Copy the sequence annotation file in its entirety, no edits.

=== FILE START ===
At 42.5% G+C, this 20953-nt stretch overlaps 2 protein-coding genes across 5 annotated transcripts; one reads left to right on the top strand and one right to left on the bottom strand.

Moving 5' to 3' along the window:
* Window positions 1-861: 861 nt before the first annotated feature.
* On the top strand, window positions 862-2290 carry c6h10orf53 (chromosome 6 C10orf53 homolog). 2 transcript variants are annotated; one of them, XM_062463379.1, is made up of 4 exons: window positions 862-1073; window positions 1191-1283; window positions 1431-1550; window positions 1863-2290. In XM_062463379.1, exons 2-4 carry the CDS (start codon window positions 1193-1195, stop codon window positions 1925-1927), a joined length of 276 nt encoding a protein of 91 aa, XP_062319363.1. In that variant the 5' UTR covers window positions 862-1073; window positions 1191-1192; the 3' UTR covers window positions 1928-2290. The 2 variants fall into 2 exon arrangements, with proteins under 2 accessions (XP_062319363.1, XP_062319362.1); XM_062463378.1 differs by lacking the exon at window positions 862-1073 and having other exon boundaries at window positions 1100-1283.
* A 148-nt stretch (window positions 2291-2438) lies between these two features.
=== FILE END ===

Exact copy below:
At 42.5% G+C, this 20953-nt stretch overlaps 2 protein-coding genes across 5 annotated transcripts; one reads left to right on the top strand and one right to left on the bottom strand.

Moving 5' to 3' along the window:
* Window positions 1-861: 861 nt before the first annotated feature.
* On the top strand, window positions 862-2290 carry c6h10orf53 (chromosome 6 C10orf53 homolog). 2 transcript variants are annotated; one of them, XM_062463379.1, is made up of 4 exons: window positions 862-1073; window positions 1191-1283; window positions 1431-1550; window positions 1863-2290. In XM_062463379.1, exons 2-4 carry the CDS (start codon window positions 1193-1195, stop codon window positions 1925-1927), a joined length of 276 nt encoding a protein of 91 aa, XP_062319363.1. In that variant the 5' UTR covers window positions 862-1073; window positions 1191-1192; the 3' UTR covers window positions 1928-2290. The 2 variants fall into 2 exon arrangements, with proteins under 2 accessions (XP_062319363.1, XP_062319362.1); XM_062463378.1 differs by lacking the exon at window positions 862-1073 and having other exon boundaries at window positions 1100-1283.
* A 148-nt stretch (window positions 2291-2438) lies between these two features.